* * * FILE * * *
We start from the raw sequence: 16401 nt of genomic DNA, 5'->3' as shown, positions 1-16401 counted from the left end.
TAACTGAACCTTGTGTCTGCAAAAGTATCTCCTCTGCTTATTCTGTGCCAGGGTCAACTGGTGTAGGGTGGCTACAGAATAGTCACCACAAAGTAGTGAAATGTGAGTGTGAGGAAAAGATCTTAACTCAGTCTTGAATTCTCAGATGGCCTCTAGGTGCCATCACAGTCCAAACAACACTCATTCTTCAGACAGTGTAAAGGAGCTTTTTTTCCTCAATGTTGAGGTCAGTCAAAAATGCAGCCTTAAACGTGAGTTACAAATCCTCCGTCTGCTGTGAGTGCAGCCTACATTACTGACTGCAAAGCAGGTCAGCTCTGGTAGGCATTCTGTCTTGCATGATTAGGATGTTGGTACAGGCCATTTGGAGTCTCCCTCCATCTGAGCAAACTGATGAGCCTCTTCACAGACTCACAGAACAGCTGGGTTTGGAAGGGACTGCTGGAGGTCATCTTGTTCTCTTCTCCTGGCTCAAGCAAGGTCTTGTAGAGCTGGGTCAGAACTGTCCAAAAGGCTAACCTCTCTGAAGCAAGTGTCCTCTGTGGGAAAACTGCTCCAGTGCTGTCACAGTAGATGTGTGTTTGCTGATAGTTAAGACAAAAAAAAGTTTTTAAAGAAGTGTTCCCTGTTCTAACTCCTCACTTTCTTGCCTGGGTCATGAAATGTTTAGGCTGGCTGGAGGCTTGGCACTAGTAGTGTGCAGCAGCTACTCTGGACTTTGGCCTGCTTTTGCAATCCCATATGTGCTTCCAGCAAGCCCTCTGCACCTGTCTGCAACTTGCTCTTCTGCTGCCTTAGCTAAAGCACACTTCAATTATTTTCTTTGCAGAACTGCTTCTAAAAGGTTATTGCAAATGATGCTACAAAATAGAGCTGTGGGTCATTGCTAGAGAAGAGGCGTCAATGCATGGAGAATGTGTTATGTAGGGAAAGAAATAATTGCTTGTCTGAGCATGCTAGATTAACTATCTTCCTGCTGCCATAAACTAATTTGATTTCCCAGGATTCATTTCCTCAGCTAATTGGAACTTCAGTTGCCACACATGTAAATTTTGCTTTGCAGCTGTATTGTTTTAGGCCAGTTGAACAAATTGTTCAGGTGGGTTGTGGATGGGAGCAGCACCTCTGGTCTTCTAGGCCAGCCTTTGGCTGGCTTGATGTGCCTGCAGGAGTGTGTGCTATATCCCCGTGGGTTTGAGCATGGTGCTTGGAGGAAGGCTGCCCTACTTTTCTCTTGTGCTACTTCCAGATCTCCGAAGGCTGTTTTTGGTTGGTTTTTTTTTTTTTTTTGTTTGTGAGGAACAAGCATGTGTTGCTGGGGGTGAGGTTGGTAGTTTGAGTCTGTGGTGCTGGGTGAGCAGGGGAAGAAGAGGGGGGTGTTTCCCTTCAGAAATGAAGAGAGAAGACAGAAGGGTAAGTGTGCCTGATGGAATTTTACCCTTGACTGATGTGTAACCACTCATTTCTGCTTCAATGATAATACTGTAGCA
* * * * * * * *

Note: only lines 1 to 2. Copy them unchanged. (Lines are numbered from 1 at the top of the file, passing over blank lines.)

We start from the raw sequence: 16401 nt of genomic DNA, 5'->3' as shown, positions 1-16401 counted from the left end.
TAACTGAACCTTGTGTCTGCAAAAGTATCTCCTCTGCTTATTCTGTGCCAGGGTCAACTGGTGTAGGGTGGCTACAGAATAGTCACCACAAAGTAGTGAAATGTGAGTGTGAGGAAAAGATCTTAACTCAGTCTTGAATTCTCAGATGGCCTCTAGGTGCCATCACAGTCCAAACAACACTCATTCTTCAGACAGTGTAAAGGAGCTTTTTTTCCTCAATGTTGAGGTCAGTCAAAAATGCAGCCTTAAACGTGAGTTACAAATCCTCCGTCTGCTGTGAGTGCAGCCTACATTACTGACTGCAAAGCAGGTCAGCTCTGGTAGGCATTCTGTCTTGCATGATTAGGATGTTGGTACAGGCCATTTGGAGTCTCCCTCCATCTGAGCAAACTGATGAGCCTCTTCACAGACTCACAGAACAGCTGGGTTTGGAAGGGACTGCTGGAGGTCATCTTGTTCTCTTCTCCTGGCTCAAGCAAGGTCTTGTAGAGCTGGGTCAGAACTGTCCAAAAGGCTAACCTCTCTGAAGCAAGTGTCCTCTGTGGGAAAACTGCTCCAGTGCTGTCACAGTAGATGTGTGTTTGCTGATAGTTAAGACAAAAAAAAGTTTTTAAAGAAGTGTTCCCTGTTCTAACTCCTCACTTTCTTGCCTGGGTCATGAAATGTTTAGGCTGGCTGGAGGCTTGGCACTAGTAGTGTGCAGCAGCTACTCTGGACTTTGGCCTGCTTTTGCAATCCCATATGTGCTTCCAGCAAGCCCTCTGCACCTGTCTGCAACTTGCTCTTCTGCTGCCTTAGCTAAAGCACACTTCAATTATTTTCTTTGCAGAACTGCTTCTAAAAGGTTATTGCAAATGATGCTACAAAATAGAGCTGTGGGTCATTGCTAGAGAAGAGGCGTCAATGCATGGAGAATGTGTTATGTAGGGAAAGAAATAATTGCTTGTCTGAGCATGCTAGATTAACTATCTTCCTGCTGCCATAAACTAATTTGATTTCCCAGGATTCATTTCCTCAGCTAATTGGAACTTCAGTTGCCACACATGTAAATTTTGCTTTGCAGCTGTATTGTTTTAGGCCAGTTGAACAAATTGTTCAGGTGGGTTGTGGATGGGAGCAGCACCTCTGGTCTTCTAGGCCAGCCTTTGGCTGGCTTGATGTGCCTGCAGGAGTGTGTGCTATATCCCCGTGGGTTTGAGCATGGTGCTTGGAGGAAGGCTGCCCTACTTTTCTCTTGTGCTACTTCCAGATCTCCGAAGGCTGTTTTTGGTTGGTTTTTTTTTTTTTTTTGTTTGTGAGGAACAAGCATGTGTTGCTGGGGGTGAGGTTGGTAGTTTGAGTCTGTGGTGCTGGGTGAGCAGGGGAAGAAGAGGGGGGTGTTTCCCTTCAGAAATGAAGAGAGAAGACAGAAGGGTAAGTGTGCCTGATGGAATTTTACCCTTGACTGATGTGTAACCACTCATTTCTGCTTCAATGATAATACTGTAGCA